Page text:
Government Reform over the Past 20 Years - Part 1, Going Digital
In the IBM Center’s new book, Government For The Future: Reflection and Vision for Tomorrow’ Leaders, we have identified six major trends that have driven government management reforms. Today we begin a six-part series where we highlight each trend; part one summarizes the course and impact of digital government. For more detail, see our digital chapter.
Today’s digital economy has evolved significantly since the eras of mechanical and analog electronic technology. This evolution began in the late 1950s with the advent of mainframe computing as a standard practice for leading businesses, accelerated in the late 1970s with the introduction of personal computers, and continues to the present day in the form of emerging technologies that include cloud computing and artificial intelligence. Beginning in the 1990s, the internet brought about a revolution in how citizens and businesses access, share and retain information over open networks.
These digital steps forward have led to significant changes in how IT impacts society, the economy and government. The adoption of emerging technologies has begun to improve internal collaboration, human resources and procurement operations, resulting in a shift away from legacy systems and a push towards transparency and open data. This evolution has been amplified by the impact of technology to improve government collaboration with external partners -- agency leaders can now leverage new innovations, like blockchain to work with business partners in a network that provides speed and security for their digital interactions.
Today, governments can leverage open networks in the cloud, where individuals work together over the internet in a secure environment to communicate and develop new ideas and applications. Given advances such as artificial intelligence and the “internet of things,” mechanisms exist to collect, distribute, and access vast amounts of data in various formats from many sources to help government leaders make decisions that deliver on missions and programs. Moreover, digital transformation has disrupted how government operates -- how agencies do work, tackle problems and meet expectations. Digital government places the user experience front and center, and digital processes change the skills needed in today’s government workforce.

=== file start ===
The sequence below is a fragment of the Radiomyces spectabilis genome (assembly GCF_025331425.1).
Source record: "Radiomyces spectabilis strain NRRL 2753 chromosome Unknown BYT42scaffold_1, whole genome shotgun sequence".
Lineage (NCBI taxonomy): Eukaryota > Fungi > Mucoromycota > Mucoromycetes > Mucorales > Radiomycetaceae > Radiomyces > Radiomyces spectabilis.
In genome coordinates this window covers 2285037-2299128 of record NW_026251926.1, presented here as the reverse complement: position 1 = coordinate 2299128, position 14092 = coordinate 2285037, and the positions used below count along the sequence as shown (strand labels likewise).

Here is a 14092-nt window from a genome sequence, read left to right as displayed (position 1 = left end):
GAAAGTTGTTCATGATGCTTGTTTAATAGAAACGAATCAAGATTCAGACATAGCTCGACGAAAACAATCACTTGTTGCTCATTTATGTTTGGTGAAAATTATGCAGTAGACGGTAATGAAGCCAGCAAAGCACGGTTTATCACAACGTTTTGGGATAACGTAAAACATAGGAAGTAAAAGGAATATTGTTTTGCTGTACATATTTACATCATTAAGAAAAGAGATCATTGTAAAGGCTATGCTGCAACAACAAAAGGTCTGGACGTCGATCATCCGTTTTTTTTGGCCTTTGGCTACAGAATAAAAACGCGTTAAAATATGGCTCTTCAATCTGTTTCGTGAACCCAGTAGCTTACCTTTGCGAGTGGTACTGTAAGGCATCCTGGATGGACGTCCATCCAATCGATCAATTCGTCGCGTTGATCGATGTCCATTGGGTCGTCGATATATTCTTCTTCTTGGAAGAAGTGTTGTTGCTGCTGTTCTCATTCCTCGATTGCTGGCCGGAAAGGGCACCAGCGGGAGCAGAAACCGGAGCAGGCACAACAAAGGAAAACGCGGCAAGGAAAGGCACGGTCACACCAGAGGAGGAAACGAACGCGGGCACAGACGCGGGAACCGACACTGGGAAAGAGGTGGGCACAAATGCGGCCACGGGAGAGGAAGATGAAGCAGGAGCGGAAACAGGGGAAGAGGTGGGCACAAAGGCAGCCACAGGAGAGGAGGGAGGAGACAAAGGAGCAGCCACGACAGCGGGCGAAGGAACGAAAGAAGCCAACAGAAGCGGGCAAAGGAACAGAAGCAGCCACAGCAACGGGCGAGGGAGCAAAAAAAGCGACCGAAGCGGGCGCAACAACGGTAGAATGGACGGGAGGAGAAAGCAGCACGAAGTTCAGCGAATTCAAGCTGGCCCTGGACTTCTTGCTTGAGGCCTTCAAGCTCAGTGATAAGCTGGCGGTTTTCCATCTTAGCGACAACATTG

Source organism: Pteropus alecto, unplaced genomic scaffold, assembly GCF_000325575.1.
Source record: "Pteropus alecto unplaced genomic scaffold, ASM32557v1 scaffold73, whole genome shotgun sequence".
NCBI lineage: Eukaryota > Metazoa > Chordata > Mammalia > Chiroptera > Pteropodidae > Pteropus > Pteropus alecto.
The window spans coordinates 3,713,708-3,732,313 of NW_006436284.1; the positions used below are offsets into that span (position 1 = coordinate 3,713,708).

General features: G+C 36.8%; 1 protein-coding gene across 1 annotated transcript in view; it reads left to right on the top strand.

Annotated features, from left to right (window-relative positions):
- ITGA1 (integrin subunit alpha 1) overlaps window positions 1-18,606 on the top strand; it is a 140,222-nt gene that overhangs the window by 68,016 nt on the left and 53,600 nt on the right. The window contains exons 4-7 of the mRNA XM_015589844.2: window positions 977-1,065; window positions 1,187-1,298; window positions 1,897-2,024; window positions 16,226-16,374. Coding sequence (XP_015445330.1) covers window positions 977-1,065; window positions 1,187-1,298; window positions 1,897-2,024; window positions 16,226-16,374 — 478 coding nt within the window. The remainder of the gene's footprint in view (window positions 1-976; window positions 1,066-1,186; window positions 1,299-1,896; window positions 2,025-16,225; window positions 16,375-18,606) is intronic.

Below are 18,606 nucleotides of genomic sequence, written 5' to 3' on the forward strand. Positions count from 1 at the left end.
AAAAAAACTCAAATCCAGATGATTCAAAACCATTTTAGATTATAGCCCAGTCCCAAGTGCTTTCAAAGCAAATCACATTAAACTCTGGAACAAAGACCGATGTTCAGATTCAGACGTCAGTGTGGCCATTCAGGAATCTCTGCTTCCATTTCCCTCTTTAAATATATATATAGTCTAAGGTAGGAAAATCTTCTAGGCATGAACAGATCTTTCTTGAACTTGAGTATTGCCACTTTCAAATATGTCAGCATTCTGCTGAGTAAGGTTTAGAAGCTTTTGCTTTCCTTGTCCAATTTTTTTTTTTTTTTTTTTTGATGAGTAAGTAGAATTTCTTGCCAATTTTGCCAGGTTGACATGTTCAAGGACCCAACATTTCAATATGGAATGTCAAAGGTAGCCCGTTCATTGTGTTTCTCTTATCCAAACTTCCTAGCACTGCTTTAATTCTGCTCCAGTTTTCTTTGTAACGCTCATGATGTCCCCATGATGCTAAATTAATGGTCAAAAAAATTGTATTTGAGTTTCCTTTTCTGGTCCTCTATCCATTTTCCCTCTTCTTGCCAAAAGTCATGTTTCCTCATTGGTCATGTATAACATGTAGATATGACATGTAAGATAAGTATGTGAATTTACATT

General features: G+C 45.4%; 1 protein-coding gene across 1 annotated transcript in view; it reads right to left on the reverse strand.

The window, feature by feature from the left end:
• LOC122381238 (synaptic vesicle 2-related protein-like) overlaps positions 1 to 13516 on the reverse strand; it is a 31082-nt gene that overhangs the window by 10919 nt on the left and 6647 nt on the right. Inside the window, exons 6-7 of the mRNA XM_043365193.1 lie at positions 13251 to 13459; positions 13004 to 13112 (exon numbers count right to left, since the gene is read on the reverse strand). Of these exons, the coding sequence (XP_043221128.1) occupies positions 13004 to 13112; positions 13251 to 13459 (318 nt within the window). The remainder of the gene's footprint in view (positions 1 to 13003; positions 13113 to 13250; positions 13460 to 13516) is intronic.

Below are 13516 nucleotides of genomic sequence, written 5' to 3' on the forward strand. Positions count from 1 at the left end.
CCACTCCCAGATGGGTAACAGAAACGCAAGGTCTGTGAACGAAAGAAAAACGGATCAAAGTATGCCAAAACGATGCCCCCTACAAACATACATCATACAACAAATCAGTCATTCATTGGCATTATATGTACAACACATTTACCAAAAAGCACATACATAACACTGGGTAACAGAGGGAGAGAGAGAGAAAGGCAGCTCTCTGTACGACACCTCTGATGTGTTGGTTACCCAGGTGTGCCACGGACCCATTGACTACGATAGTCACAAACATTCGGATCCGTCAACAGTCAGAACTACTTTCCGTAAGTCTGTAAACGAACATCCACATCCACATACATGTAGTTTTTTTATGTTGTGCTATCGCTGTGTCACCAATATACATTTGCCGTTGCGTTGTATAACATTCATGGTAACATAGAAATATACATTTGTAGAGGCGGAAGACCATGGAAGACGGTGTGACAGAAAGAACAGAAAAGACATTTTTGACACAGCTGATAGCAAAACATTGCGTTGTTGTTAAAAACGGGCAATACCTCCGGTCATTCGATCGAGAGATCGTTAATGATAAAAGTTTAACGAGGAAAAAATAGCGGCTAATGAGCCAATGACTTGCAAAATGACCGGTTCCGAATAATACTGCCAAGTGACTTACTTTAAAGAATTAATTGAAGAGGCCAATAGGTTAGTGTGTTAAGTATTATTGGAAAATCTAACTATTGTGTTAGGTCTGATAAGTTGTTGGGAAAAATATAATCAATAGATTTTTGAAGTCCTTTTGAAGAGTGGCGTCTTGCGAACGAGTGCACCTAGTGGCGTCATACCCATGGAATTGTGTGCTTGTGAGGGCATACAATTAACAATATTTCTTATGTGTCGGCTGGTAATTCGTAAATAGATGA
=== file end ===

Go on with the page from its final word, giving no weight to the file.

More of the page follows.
Background: The Arc of Digital Government
Progress in this arena has moved through three major phases along the journey of the past 20 years.
- Early action: As the position of agency-level chief information officers was authorized under a landmark IT management statute in 1996 (the Clinger-Cohen Act), the growing importance of IT in implementing agency missions led CIOs to develop business cases that showed return on IT investments in the form of mission achievement and cost management. The mission-critical nature of IT also pointed agencies to start integrating security and privacy into planning and implementation. At the same time, the internet first entered wide use in the public sector as agencies took their large volume of written public information and made it widely available on the web. Early cross-government applications, such as the FirstGov web portal, introduced the notion that government could use technology at a wide scale to improve citizen service.
- Expansion: The advent of e-government was accelerated by a U.S. federal initiative that established citizen-facing IT projects, shared services for back-office operations and cross-agency architectural standards to drive significant progress. This acceleration was codified in the E-Government Act of 2002, which authorized a presidentially appointed government- wide leader of IT under whose direction agencies continued to advance IT policy and programs, and drive IT security and privacy. Such activity led to the use of open data and open government as ways to continue integrating innovation with citizen service and program outcomes, fueled by enabling technologies like cloud and mobile computing.